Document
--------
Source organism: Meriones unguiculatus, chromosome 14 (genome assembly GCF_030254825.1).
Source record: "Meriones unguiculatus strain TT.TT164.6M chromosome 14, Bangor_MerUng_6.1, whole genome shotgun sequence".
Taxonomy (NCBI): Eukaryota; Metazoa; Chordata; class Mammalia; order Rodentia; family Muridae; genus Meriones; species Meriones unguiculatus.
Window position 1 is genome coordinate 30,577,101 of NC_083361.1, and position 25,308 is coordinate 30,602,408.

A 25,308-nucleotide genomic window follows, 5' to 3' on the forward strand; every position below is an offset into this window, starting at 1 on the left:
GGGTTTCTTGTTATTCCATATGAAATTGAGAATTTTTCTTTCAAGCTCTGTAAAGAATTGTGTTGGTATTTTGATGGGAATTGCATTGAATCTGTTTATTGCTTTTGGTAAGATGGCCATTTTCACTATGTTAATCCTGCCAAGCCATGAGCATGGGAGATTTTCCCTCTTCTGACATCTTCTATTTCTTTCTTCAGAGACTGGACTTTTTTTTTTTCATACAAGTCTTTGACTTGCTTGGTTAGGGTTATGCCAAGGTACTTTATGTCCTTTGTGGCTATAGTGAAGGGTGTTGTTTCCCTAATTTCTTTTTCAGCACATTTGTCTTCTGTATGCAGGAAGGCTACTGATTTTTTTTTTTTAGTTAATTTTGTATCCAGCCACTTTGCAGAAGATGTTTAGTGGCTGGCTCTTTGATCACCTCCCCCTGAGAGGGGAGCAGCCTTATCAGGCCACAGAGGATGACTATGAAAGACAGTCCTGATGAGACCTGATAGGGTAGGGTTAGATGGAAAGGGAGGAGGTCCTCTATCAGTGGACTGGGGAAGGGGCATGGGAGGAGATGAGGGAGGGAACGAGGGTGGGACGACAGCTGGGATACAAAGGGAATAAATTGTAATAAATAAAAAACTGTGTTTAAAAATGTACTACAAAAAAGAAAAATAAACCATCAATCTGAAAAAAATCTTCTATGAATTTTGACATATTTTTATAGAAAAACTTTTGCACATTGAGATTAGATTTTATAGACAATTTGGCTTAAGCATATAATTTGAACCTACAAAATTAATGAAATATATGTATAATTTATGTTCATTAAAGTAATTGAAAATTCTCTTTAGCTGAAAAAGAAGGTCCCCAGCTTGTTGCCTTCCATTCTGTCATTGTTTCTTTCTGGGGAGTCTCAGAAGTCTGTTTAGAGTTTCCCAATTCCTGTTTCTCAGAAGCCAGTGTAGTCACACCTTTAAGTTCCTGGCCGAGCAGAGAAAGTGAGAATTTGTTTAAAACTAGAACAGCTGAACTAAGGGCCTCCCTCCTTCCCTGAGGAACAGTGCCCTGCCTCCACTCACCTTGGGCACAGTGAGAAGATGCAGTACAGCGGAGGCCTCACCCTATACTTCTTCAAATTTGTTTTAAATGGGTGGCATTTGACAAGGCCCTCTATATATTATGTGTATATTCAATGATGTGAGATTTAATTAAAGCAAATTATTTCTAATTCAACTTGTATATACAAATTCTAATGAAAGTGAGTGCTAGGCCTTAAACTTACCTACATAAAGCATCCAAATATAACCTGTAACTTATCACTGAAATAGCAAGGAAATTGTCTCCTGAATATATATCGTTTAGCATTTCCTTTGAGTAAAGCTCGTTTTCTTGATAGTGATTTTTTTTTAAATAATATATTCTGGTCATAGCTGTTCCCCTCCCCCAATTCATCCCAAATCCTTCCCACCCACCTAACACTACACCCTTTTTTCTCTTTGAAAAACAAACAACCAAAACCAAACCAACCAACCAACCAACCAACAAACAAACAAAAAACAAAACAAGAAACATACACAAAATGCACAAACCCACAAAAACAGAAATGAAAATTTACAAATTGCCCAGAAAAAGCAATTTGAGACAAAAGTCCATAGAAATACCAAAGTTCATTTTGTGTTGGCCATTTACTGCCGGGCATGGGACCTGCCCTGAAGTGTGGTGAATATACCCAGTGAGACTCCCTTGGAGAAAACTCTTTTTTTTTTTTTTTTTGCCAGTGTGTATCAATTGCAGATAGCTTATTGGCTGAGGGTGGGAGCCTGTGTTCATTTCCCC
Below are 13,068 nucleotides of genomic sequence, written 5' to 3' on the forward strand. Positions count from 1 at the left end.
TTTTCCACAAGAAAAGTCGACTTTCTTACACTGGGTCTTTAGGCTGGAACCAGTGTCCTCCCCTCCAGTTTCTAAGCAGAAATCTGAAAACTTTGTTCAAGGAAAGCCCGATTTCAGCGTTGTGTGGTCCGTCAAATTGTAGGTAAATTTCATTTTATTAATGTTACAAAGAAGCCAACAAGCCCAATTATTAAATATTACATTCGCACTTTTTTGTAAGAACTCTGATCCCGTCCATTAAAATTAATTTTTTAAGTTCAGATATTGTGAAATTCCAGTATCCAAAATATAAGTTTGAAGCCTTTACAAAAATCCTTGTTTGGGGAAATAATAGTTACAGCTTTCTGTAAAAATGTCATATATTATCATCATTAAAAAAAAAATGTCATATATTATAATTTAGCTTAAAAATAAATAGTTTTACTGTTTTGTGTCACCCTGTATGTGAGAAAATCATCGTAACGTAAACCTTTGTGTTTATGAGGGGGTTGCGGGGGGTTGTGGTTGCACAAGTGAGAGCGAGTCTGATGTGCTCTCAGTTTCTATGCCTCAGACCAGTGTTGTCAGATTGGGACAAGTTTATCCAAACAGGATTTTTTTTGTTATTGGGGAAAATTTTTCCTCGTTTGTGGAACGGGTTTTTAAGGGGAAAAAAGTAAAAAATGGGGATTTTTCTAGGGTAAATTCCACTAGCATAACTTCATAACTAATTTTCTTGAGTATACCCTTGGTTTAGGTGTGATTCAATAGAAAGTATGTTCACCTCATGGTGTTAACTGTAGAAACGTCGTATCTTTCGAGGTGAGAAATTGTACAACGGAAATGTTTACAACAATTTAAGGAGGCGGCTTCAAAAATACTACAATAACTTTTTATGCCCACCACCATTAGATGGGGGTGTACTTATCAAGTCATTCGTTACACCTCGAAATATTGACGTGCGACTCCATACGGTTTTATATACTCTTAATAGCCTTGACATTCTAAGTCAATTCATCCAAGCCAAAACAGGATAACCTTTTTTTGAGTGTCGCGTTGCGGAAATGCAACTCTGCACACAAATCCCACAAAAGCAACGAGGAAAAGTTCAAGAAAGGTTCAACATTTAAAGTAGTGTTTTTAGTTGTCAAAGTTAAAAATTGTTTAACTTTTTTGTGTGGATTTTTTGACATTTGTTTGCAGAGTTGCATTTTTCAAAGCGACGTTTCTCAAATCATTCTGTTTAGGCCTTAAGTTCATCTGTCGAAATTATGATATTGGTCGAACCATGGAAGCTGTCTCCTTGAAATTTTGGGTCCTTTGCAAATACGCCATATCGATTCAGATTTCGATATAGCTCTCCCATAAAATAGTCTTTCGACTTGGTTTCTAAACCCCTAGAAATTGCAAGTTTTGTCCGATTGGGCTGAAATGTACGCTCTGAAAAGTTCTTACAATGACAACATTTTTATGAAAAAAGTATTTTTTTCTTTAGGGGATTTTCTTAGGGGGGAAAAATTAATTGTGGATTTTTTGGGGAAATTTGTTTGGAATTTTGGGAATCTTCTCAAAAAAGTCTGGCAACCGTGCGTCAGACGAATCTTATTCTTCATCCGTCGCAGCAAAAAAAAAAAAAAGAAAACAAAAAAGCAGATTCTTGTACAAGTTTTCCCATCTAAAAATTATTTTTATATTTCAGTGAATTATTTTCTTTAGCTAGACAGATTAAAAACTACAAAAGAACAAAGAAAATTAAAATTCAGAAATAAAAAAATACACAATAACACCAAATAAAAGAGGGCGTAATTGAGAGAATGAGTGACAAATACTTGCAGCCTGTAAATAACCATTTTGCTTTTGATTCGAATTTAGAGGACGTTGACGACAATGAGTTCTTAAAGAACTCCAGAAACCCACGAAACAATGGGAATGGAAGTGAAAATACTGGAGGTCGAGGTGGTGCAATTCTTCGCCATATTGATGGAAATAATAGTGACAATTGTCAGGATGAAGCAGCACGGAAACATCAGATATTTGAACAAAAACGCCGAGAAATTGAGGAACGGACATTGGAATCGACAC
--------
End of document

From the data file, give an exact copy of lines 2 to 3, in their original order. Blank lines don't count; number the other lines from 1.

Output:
Source record: "Meriones unguiculatus strain TT.TT164.6M chromosome 14, Bangor_MerUng_6.1, whole genome shotgun sequence".
Taxonomy (NCBI): Eukaryota; Metazoa; Chordata; class Mammalia; order Rodentia; family Muridae; genus Meriones; species Meriones unguiculatus.